Problems with public paths

Andrew loves walking and shares with us his experiences of how our paths could be improved.

I live in Cardiff with my fiancée Bex and our rescue dog Lily.  It’s a vibrant and thriving city with a rich cultural history. However, what really sets Cardiff apart for me is its accessibility to the coastline and countryside.  When we have the chance, we can easily jump in the car and quickly be in the Brecon Beacons or one of South Wales’s beaches.  

I’ve always had a deep enjoyment for exploring the outdoors and walking continues to play a significant role in my daily routine. One of the primary benefits I get from walking is the support for my mental wellbeing. I see it as a natural stress reliever. Whenever I feel overwhelmed, or stressed, a walk outdoors in nature allows me to clear my head.  

Although we live in a city, we’re quite fortunate that there’s quite a lot of greenery around us.  From our front door, we can see our nearest park at the end of the street and we’re only a 10- or 15-minute walk from a few other city parks including Bute Park, one of the largest parks in Cardiff.  

Andrew and Lily on a rocky beach

Walking in urban areas  

Some of the streets in Cardiff are lined with trees on either side of the road. This looks beautiful but their roots grow out of the pavement and over time they have pushed up the pavement slabs.  This can make it difficult to walk along the pavements, particularly in the rain and for those who use mobility aids.   

Built-up urban areas within the city can also be quite overwhelming with the noise from the traffic, construction and having a lot of people all concentrated in a one area. I’m Neurodiverse and this can often lead to sensory overload, which can sometimes negate the benefits of walking for me.   

Walking in the countryside  

One of the significant hurdles we’ve faced when walking in the countryside is the inconsistencies in how some farmers maintain paths that go through their land. For example, we’ve encountered some walks where stiles and signage have been completely removed or gates have been locked. This can cause walkers to become lost, forcing them to find alternative routes, and deviate from the intended path. Sometimes you feel that you are forced onto private land and/or into difficult environments to navigate. 



Most paths have an array of different stiles along the route, and some can cause difficulties when walking the dog if they don’t have a gate or dog flap. Our dog Lily is a medium sized dog and hates being picked up. So, when we’re in situations where there’s a stile that can only be stepped over, we either need to redirect our walk or push our way through a nearby hedge.  


Poorly maintained paths 

Overgrown and poorly maintained paths are another obstacle for walkers. Just recently we went for a nice walk to Ruperra Castle in Newport, South Wales after work. However, one section of the path was completely overgrown with hedges, including nettles up to shoulder height. We had to fight our way through to stay on the public footpath as diverting from the path would have added a lot of extra time onto our walk, which we didn’t have due to it getting dark.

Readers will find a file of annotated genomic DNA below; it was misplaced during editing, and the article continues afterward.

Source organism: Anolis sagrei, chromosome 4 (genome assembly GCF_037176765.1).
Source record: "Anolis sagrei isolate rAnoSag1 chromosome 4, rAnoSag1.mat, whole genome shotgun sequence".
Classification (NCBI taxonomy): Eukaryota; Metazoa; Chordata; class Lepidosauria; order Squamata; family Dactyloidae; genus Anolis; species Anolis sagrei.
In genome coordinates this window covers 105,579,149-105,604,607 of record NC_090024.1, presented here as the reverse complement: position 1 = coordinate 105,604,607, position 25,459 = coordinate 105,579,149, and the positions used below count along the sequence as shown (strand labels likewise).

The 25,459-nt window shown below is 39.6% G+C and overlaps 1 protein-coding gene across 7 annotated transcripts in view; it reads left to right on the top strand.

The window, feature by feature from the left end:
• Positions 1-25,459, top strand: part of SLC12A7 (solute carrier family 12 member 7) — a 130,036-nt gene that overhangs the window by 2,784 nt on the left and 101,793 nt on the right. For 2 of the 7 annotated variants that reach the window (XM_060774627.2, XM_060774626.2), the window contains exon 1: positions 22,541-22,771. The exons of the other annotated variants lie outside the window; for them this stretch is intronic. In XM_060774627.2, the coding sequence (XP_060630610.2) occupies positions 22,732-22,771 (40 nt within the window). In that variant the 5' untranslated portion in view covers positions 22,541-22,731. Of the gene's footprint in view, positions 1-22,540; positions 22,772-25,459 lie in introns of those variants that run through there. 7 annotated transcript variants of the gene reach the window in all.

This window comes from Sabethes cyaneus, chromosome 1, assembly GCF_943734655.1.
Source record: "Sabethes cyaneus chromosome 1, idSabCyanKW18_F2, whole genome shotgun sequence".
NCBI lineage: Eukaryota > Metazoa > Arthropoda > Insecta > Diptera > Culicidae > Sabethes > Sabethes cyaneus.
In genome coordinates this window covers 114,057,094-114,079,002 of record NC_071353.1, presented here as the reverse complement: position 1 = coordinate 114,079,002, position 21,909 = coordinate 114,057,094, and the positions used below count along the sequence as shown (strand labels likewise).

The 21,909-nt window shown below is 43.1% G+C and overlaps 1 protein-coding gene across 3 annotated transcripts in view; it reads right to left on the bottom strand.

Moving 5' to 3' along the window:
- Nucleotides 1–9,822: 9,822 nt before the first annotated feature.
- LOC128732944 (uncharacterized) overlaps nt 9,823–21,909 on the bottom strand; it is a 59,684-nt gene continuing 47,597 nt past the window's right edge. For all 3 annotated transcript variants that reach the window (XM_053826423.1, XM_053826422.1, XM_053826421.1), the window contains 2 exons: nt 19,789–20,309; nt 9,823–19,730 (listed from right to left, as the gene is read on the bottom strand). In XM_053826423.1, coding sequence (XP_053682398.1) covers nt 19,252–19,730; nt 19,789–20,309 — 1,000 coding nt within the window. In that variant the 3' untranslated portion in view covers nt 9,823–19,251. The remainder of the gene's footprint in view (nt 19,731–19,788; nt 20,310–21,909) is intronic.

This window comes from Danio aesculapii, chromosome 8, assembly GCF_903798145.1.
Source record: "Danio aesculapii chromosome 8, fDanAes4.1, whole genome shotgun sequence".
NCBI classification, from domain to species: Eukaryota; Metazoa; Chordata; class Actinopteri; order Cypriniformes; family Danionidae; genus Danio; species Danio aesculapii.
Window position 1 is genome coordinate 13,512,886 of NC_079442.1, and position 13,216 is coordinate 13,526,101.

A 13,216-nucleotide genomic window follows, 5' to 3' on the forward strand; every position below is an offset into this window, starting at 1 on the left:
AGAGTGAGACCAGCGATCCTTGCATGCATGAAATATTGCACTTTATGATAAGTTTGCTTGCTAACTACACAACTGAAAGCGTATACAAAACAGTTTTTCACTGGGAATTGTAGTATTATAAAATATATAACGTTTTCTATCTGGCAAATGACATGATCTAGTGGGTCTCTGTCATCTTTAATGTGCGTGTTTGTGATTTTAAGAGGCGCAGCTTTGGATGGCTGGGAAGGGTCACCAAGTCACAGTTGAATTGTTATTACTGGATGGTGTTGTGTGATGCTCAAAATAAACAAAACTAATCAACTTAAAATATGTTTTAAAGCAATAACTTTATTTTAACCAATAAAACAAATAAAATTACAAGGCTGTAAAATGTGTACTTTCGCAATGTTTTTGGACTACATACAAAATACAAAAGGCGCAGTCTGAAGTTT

I also believe that some public footpaths have become outdated over time. Last year, Bex and I took Lilly our dog on what was supposedly a circular walking route. However, our enthusiasm was dampened when halfway through the walk, the designated public footpath unexpectedly led us onto a grass path alongside a busy road.  In places we had to step out into the road to avoid overgrown hedges. I imagine it was a safe route when the path was originally established but with the current levels of traffic on the road, it’s unfortunately rendered the walk unsafe. It’s a shame, because it was quite a nice walk until that point but it would be really dangerous with young children and dogs in tow.  I reported it to the council but never received a response back.  

Andrew and Lilly on a narrow path near the sea

Researching walking routes  

I use Google Maps to research places where we can go and walk, whether we’re at home or away somewhere.  I’ll usually read reviews and check out the images of places that come up to help us decide where we want to go. It’s great for that but I wish that Google Maps also showed public footpaths. If we are not familiar with the area, finding a public footpath can often be a gamble. However, to properly plan out our walks, I typically need to search for information about the public footpaths in the area online, usually through a council website. It would be brilliant to see councils collaborating with companies like Google.    

Problems on public paths

Problems on public paths

We’re committed to removing barriers to help everyone get out walking. Learn how to deal with any problems you encounter on your walk.

Peter and his son are walking side by side along the edge of the canal.  There is a narrowboat in the background.

Towpath walks: the answer to one walker’s failing eyesight

Despite failing eyesight, Peter, a member of the Ramblers, is enjoying long-distance canal-side towpath walks with his son.

Daniel is taking a selfie photo with his grandparents sitting on the grass behind him.  They are surrounded by walking poles, a rucksack and refreshments.

Passing on the love of walking through the generations

Daniel’s grandparents inspired in him a love of walking which he is in turn passing on to his young daughter.